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April 26th, 2015, 12:36 AM  #1 
Banned Camp Joined: Dec 2012 Posts: 1,028 Thanks: 24  FLT reduced to 2th degree equations
It's possible to reduce the FLT also for n>=3 to a 2th degree equation. For what already shown (and using a new trick on): 1) 2) 3) So if 4) than 5) OR 6) So we can call: 7) So Delta is the quantity to be added or removed to obtain C^n. But we also know that is possible to "linearize", for example if n=ODD and n>=3 then we can write: 1b 2b 3b Now expressing A^n and B^n as areas of the primitive that is a triangle, so limits of the step sum step 1/k for k>infinity 1b 1b so A^n and B^n as integral of the primitive (area of triangles), 1c So we can put in relation 2 rectangles: 8a and the same for B^n 8b And have clear that FLT ask if there is an integer solution for a rectangle that has an area C^n that is between this 2 areas at the known condition: 5) and 6) Where Delta is here an area that must be added to the area 2A^n, or subtracted from 2B^n. So we have now clear that the rectangular area (that is C^n) upper right corner P3, will lies on the line that pass trough the 2 rectagle upper right corners P1,P2: So P3 is at a certain distance from P1, or at certain x from A^{((n1)/2)} and at certain distance y=A^{((n+1)/2)} + Tg(alpha) And that distance x has to satisfy the conditions that the upper (Delta), and lower (Delta) areas are equal. So since 2A^n and 2B^n are for sure integers, if FLT has an integer solution, than also Delta must be an integer area. So the 2th degree Equation that SOLVES ANY "n" Odd is (5) = (6) so: So 6) where Delta is the area: 9) where But my question is: is this enought, using some rules of the 2th dergee equation (not Wiles) to prove there are not integer solutions ? Thanks Ciao Stefano Last edited by complicatemodulus; April 26th, 2015 at 12:41 AM.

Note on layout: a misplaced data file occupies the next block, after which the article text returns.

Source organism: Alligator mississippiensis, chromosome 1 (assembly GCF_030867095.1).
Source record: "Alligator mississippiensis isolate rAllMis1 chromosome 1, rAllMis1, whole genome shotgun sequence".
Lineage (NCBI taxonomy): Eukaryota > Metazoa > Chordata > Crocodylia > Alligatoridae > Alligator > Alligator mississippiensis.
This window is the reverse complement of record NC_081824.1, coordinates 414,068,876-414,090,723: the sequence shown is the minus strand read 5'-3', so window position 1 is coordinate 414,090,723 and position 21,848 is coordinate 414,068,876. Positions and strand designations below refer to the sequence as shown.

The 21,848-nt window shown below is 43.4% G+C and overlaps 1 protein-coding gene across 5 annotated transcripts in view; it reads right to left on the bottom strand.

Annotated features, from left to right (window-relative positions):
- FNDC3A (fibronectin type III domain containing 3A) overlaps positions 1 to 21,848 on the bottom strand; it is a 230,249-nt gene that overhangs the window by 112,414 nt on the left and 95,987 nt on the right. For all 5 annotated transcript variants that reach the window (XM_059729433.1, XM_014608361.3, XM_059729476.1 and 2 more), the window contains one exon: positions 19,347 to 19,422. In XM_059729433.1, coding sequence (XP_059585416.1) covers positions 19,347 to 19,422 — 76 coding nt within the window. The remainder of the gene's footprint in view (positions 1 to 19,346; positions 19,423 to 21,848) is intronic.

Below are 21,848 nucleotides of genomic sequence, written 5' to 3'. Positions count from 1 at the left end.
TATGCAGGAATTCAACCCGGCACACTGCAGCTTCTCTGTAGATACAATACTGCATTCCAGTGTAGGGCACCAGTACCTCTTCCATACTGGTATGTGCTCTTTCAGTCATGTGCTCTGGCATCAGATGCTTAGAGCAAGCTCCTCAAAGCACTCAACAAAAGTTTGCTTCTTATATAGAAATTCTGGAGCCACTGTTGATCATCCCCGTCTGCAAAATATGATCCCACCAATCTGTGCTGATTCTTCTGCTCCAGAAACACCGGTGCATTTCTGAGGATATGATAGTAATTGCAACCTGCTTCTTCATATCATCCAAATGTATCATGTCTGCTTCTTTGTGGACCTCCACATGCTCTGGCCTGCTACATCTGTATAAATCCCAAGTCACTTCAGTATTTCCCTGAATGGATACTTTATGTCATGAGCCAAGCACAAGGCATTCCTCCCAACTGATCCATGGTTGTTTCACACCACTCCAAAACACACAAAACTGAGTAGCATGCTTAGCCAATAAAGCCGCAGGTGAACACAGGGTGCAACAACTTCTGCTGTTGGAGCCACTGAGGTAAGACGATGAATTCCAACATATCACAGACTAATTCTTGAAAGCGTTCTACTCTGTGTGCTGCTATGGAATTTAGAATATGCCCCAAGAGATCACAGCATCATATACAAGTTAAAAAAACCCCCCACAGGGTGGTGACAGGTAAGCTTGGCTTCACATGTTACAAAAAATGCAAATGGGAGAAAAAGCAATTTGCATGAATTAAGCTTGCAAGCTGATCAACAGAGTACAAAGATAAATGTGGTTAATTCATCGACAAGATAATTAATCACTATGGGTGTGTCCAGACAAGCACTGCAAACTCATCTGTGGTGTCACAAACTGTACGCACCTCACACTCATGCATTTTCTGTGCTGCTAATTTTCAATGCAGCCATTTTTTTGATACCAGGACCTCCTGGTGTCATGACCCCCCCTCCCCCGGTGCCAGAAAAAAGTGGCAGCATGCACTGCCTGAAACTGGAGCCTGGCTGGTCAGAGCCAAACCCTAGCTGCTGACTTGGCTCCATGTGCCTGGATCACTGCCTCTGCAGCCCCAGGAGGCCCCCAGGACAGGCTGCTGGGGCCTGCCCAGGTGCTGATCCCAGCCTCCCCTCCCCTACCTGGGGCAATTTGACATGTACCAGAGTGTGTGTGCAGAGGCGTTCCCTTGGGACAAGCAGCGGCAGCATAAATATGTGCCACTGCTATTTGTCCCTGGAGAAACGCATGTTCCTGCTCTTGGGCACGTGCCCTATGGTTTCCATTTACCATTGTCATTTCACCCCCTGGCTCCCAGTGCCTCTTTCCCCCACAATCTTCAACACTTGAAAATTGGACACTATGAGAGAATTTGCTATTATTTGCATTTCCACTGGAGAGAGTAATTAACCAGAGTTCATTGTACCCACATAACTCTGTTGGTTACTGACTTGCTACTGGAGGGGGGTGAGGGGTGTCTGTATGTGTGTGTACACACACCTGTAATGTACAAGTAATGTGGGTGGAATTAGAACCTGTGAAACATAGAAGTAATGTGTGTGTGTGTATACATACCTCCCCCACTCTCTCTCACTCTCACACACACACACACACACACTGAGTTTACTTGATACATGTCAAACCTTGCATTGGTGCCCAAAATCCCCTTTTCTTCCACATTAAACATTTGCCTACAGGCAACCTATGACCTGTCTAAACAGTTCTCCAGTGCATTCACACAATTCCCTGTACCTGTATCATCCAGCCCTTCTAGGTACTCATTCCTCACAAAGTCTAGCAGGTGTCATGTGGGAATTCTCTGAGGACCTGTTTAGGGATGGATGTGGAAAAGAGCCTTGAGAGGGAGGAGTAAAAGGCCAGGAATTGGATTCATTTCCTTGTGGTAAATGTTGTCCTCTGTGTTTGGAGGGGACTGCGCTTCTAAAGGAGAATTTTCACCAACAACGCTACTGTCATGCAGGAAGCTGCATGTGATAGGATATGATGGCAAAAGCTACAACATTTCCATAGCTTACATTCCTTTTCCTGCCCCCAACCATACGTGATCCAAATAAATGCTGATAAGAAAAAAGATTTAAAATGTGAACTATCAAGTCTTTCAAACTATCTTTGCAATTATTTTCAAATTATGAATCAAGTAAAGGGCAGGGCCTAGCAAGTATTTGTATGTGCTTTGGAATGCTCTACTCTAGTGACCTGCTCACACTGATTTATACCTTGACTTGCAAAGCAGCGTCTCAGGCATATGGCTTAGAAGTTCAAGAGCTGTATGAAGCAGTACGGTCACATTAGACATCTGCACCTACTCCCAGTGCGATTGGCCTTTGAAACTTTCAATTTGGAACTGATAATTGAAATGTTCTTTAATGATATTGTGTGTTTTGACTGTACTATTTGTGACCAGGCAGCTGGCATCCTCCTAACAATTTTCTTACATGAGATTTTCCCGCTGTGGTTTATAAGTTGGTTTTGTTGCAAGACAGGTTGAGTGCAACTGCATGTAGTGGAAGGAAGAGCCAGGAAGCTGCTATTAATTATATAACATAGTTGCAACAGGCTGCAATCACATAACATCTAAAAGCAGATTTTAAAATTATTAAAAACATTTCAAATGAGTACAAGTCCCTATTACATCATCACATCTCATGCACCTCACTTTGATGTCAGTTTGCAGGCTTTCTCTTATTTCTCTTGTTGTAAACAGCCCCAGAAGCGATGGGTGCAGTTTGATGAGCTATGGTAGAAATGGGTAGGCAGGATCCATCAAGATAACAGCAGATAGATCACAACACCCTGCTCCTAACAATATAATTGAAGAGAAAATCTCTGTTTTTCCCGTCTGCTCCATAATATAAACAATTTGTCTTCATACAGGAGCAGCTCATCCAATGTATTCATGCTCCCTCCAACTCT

April 26th, 2015, 01:04 AM  #2 
Banned Camp Joined: Dec 2012 Posts: 1,028 Thanks: 24 
Here the picture (remember n>=3 and n= Odd) Last edited by complicatemodulus; April 26th, 2015 at 01:12 AM. 
April 26th, 2015, 09:10 PM  #3 
Banned Camp Joined: Dec 2012 Posts: 1,028 Thanks: 24 
OK, time out... The correct answer is: is not necessary to make the calculation since, as shown here also with pictures, FLT imply an (infimus) condition that just squares can satisfy. And, as in my suspect from the beginning, the final proof pass trough a differential equations, but what I not suspect, is that this differential equation is so easy, and under our nose from the beginning. Thanks, Ciao Stefano Sorry for the too many wrong trick posted here.... but it was my trip... 
April 27th, 2015, 06:05 AM  #4 
Global Moderator Joined: Nov 2006 From: UTC 5 Posts: 16,046 Thanks: 938 Math Focus: Number theory, computational mathematics, combinatorics, FOM, symbolic logic, TCS, algorithms  
April 27th, 2015, 07:14 AM  #5 
Banned Camp Joined: Dec 2012 Posts: 1,028 Thanks: 24 
Yes thanks, but you miss my previous answer. It seems to me that there is a differential equation that solve the FLT problem. Thansk Ciao Stefano 
May 2nd, 2015, 10:42 PM  #6 
Banned Camp Joined: Dec 2012 Posts: 1,028 Thanks: 24 
I hope this will be more clear: FLT ask when the system of 3 equations has a result in the integers: (1) (2) (3) I show that the (1) can be written in 2 ways: (4a) (4b) So coupling the (4a) and (2), (4b) and (3) we have: (5a) (5b) Where MixA and MixB are the two mixed products of the 2 binomial developes. So FLT state that: (5a) (5b) or summing the two: or: Now using again the right develope for C^n: (6a) gives: and: (6b) gives: Ok, all this to say that we have a system and certain conditions... I'm looking for a shortcut to avoid other more complicate concerning: I already found and show that this system has a solution for any value of A (or B, or C) for n=2. So is it possible that there will be 2 solution for A, one for n=2 and another for the same A for n >=3 ? Thanks ciao Stefano 

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2th, degree, equations, flt, reduced 
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